Do you have a favourite attribute of God? As I pass through different moods and understandings, I think to myself that, for example, the Clement, is my favourite attribute. The All-sufficing is one I’ve spent a lot of time dwelling on, for obvious reasons. But the one I keep going back to is the All-Powerful. I think I have to put that one at the top of my list. Many names are closely associated with the All-Powerful, such as the Ordainer, the All-subduing, the Omnipotent, the Almighty, so in fact, all those names could appear at the top of my list. The reason I am drawn to the All-powerful is not due to some deep insight – it is simply because it means God always prevails, no matter what. When God appears not to prevail, then that is a game of reality that God is playing. Eventually God prevails. The name the All-powerful has kept me sane in the face of the grievous cruelty currently displayed by the Russians in Ukraine. Their behaviour is abominable, and the only thing that stops me from screaming is remembering that God is All-powerful.
I was meditating on this when suddenly I was reminded of an experience that proved to be a key reason I became Baha’i. I was reading Balyuzi’s book Abdul-Baha and was profoundly moved by the way Abdu’l-Baha responded to people who shunned him. As I recall it, a guy in Akka shunned Abdu’l-Baha for decades, having nothing to do with him and making a point of looking away from him if they walked passed each other. Eventually, the guy fell ill and Abdu’l-Baha sent Baha’is to care for him. Of course, the guy was deeply remorseful about his appalling behaviour.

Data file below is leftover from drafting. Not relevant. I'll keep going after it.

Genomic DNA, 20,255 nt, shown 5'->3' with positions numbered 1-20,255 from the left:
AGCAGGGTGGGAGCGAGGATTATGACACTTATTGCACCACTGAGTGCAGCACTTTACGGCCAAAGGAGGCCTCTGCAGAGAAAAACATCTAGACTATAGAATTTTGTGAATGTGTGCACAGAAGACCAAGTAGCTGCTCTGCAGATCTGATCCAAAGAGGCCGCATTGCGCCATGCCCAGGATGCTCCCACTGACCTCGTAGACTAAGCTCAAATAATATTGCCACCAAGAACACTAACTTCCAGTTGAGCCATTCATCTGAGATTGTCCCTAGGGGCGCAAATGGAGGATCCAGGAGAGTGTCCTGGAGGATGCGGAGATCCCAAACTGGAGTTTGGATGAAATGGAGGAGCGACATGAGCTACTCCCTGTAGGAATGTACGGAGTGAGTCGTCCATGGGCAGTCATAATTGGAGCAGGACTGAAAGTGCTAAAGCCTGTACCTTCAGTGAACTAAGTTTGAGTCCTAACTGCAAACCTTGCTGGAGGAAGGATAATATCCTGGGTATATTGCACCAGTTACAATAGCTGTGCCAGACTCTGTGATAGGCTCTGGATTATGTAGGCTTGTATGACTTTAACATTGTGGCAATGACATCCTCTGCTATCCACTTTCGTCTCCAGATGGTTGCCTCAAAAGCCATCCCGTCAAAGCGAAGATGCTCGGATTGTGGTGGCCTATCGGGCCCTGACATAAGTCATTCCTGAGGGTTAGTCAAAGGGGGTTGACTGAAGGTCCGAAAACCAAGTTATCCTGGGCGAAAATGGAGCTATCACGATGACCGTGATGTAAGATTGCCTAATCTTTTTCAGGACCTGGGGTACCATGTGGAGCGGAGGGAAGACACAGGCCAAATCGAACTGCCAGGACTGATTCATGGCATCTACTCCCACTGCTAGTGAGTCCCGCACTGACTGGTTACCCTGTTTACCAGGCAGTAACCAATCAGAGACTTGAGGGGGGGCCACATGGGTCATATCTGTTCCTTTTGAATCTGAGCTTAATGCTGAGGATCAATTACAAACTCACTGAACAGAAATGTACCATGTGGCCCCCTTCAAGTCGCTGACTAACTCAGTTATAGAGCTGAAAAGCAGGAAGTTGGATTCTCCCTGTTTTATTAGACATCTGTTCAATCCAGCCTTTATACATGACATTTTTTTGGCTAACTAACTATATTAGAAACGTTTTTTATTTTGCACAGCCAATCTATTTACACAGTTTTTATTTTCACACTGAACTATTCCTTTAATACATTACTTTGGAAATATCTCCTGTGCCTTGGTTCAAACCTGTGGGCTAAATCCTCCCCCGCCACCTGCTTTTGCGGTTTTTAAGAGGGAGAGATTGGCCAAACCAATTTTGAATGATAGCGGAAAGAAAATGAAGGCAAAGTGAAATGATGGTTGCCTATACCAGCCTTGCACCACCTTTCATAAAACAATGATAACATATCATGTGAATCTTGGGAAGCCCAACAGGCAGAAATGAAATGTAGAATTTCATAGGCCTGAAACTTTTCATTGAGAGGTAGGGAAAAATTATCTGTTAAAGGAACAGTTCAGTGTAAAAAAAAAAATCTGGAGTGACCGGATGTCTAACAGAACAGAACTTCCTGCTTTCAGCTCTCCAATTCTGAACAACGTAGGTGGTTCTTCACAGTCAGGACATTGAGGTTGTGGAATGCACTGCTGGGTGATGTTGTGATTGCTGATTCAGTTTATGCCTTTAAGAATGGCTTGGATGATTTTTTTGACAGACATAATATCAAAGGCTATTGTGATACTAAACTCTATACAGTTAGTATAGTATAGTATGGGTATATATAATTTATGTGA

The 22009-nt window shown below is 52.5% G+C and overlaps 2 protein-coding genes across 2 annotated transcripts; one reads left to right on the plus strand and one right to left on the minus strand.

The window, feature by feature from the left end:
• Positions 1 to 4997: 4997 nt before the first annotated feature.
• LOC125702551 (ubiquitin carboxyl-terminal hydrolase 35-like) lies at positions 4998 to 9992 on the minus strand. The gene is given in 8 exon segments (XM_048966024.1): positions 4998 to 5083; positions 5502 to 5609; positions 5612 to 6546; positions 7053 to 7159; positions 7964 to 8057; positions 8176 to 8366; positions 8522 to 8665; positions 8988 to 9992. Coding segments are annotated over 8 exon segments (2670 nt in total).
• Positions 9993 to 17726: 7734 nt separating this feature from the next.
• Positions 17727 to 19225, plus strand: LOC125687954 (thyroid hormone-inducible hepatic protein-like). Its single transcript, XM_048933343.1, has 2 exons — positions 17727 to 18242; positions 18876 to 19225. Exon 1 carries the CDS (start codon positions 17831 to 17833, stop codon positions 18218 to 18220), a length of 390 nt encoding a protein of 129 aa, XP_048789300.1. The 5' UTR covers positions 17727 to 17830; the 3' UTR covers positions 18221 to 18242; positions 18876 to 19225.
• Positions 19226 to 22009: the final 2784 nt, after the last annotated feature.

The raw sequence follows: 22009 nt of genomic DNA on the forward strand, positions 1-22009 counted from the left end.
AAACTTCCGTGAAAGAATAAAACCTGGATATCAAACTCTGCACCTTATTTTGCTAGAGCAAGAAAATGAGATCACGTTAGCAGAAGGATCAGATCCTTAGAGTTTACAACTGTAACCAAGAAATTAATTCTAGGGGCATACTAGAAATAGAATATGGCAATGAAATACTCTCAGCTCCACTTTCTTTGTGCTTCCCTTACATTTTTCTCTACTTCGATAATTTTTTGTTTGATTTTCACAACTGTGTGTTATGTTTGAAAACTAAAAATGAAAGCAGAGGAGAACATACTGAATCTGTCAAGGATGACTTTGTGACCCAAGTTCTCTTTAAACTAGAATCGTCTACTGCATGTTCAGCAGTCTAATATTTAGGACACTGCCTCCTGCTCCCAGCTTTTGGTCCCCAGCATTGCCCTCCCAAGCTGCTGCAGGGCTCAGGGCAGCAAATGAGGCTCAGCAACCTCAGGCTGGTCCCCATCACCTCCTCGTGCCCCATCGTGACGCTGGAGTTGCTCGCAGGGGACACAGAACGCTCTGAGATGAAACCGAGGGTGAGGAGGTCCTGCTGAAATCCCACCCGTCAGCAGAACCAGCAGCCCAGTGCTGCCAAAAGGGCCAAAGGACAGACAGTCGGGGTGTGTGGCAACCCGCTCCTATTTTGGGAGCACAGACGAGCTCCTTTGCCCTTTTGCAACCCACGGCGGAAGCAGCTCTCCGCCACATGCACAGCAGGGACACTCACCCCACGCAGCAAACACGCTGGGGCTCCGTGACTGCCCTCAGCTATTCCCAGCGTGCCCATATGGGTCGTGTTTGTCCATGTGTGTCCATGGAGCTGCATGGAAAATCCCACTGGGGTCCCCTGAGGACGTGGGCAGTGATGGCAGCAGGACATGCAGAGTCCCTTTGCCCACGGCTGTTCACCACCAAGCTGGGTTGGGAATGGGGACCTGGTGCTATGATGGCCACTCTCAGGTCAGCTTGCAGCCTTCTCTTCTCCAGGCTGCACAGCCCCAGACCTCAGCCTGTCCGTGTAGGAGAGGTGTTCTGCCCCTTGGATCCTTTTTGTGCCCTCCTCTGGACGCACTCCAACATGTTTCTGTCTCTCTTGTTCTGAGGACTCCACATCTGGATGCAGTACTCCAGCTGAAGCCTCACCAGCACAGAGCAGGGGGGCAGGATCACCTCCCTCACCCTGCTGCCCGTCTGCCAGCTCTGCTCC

One might characterise this as Abdu’l-Baha showing kindness to his enemy, which is true. But that wasn’t why it moved me. What excited me and mesmorised me was that it demonstrated Abdu’l-Baha’s power over his enemies. I saw that, if he could do that, he would not have anything to worry about in this world. He had already won. After that, I couldn’t keep away from him. I wanted what he had. I didn’t want to go down in a screaming heap, beaten down by cruel people and unfavourable conditions. What is the point of that? Why live if that is where you end up? If what Abdu’l-Baha did can be achieved, one’s purpose in life cannot be taken away from you. You always retain your independence, no matter what your circumstances. You always decide what you want to do in any situation, and no one tells you what to do or draws you into a losing game.
Abdu’l-Baha chose to help the guy because he was free to choose to do so, not because he was obliged to be charitable. Often, people struggle with the idea of being kind to enemies because they do not want to give to the undeserving. But I don’t think Abdu’l-Baha looked at his situation in that way. He lived in a different world to the guy who shunned him. And when the guy fell ill, he helped him because kind behaviour is the means for producing good results and supporting the Cause. That is what mattered to him. I don’t think he was caught up in an obligation to be charitable to the undeserving. That is not power; it is a loss of one’s true self.